The teacher will give each child a pig cut from pink poster board. If the teacher doesn't have a template, a pig printable can be found on the internet to print out or trace around (see below for some examples). The children will use markers, paints, glitter, sequins, scraps of material, glue and other art materials to make a disguise for their pig. Before beginning the craft, have students do the motions to the "No Piggie Pie" poem and fingerplay.
No Piggy Pie by Lisa King
Eight fat little piggies in a sty, ( hold up eight fingers)
Waiting for Gritch the witch to fly by. (move hands around like flying)
When she arrives, they’ll be in disguise, (place fingers around eyes like glasses)
Because they are very wise. (touch your head)
Gritch sees farm animals all around, (point all around)
But no little piggies can be found. (shrug shoulders)
Gritch starts to cry, (place fists on eyes)
Because she won’t have piggy pie. (shake head no)
Mini Piggy Pizza Pie
Children love creating things and eating them. Make a mini Piggy Pizza Pie for snack time.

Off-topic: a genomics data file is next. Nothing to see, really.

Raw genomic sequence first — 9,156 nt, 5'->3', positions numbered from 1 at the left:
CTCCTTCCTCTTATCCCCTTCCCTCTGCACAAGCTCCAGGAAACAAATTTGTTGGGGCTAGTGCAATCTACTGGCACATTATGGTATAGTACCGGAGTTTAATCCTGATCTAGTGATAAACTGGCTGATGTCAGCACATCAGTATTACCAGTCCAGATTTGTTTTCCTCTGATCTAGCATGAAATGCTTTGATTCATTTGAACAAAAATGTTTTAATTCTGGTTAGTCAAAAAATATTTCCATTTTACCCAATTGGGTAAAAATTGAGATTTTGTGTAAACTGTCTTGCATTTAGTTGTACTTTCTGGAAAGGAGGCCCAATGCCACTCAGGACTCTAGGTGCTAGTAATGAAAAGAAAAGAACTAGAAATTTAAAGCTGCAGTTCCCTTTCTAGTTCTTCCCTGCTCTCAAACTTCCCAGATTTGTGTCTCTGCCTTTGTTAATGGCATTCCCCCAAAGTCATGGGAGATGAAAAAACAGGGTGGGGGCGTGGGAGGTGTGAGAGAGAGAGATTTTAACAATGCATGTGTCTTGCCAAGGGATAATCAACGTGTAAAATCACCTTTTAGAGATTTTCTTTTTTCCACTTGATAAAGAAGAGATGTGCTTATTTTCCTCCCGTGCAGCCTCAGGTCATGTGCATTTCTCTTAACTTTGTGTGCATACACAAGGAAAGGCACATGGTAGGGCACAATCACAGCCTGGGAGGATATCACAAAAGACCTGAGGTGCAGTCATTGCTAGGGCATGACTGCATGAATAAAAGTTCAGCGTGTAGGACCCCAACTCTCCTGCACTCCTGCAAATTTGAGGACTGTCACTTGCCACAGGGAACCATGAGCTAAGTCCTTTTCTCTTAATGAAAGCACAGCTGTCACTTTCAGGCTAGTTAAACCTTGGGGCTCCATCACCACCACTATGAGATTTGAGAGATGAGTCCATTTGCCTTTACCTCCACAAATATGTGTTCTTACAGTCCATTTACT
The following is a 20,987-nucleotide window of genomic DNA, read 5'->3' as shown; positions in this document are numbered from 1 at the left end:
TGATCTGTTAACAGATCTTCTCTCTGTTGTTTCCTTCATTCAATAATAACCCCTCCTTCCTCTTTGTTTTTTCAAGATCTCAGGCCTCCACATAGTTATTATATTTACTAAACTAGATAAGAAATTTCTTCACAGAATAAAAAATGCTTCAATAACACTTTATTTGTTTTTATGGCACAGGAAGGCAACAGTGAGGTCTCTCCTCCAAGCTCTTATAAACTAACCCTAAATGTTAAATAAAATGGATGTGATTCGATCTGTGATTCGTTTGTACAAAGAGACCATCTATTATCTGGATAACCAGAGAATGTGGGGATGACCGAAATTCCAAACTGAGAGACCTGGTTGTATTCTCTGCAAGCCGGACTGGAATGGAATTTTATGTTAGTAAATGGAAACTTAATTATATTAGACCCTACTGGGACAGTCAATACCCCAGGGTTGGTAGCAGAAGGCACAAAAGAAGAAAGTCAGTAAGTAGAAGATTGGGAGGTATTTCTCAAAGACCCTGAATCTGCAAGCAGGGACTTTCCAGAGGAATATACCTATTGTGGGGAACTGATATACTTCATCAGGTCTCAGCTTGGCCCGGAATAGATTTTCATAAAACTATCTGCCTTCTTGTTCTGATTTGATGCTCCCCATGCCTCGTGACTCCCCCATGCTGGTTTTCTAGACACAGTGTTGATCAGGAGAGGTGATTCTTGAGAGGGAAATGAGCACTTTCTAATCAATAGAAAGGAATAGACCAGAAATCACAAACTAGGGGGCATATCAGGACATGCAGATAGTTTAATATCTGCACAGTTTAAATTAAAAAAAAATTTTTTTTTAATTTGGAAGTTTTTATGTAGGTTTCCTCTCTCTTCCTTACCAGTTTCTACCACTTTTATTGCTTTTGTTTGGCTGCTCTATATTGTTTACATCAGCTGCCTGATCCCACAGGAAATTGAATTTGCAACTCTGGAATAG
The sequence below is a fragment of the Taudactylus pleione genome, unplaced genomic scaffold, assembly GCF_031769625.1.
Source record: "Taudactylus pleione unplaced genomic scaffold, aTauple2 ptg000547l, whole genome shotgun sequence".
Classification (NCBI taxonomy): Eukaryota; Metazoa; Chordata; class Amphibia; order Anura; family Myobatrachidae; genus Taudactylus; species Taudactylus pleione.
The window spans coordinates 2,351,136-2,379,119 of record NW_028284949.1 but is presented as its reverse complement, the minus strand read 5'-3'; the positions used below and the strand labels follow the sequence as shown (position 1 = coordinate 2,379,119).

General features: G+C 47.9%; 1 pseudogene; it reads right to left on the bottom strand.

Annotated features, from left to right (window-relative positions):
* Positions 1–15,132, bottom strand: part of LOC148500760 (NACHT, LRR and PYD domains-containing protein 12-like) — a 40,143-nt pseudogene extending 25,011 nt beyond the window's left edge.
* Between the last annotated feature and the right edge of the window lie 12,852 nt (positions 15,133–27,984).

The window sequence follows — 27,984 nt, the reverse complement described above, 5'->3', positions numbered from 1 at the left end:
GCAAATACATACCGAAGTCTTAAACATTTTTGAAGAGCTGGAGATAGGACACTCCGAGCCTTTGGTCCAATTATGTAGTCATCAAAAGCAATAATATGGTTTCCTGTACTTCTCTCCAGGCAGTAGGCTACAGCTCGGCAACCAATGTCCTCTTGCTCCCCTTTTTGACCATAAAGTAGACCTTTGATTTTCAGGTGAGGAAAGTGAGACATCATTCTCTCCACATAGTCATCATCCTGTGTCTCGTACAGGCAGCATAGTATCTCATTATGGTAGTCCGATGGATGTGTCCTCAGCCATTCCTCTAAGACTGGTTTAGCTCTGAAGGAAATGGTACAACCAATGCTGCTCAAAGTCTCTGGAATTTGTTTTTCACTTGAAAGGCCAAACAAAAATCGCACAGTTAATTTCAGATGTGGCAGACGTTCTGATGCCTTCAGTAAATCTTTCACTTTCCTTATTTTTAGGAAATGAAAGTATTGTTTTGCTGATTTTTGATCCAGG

Round Canadian bacon
How to make:
Have the students take a round biscuit and slightly flatten it. Take the second biscuit and tear two pieces off it and form two small triangles (pig ears) and attach to the top of the first biscuit. Spread pizza sauce on the first biscuit. Then add two black olives for the eyes, Canadian bacon for the nose with two slithers of green pepper for the snout and three slices of pepperoni to form the pig’s mouth. Sprinkle with mozzarella cheese. Bake in the oven the time and temperature specified on the Pillsbury Biscuit Package. Enjoy your piggy pies.
Using books and stories like Piggie Pie are a great way to teach children about morals, values and other life sills. Be prepared for your classroom to be tickled pink while participating in these interactive activities. Enjoy!
Fingerplay, crafts, emergent reader, photo and activities courtesy of Lisa King, all rights reserved.
Palatini, Margie. Piggie Pie. Sandpiper. August 18, 1997.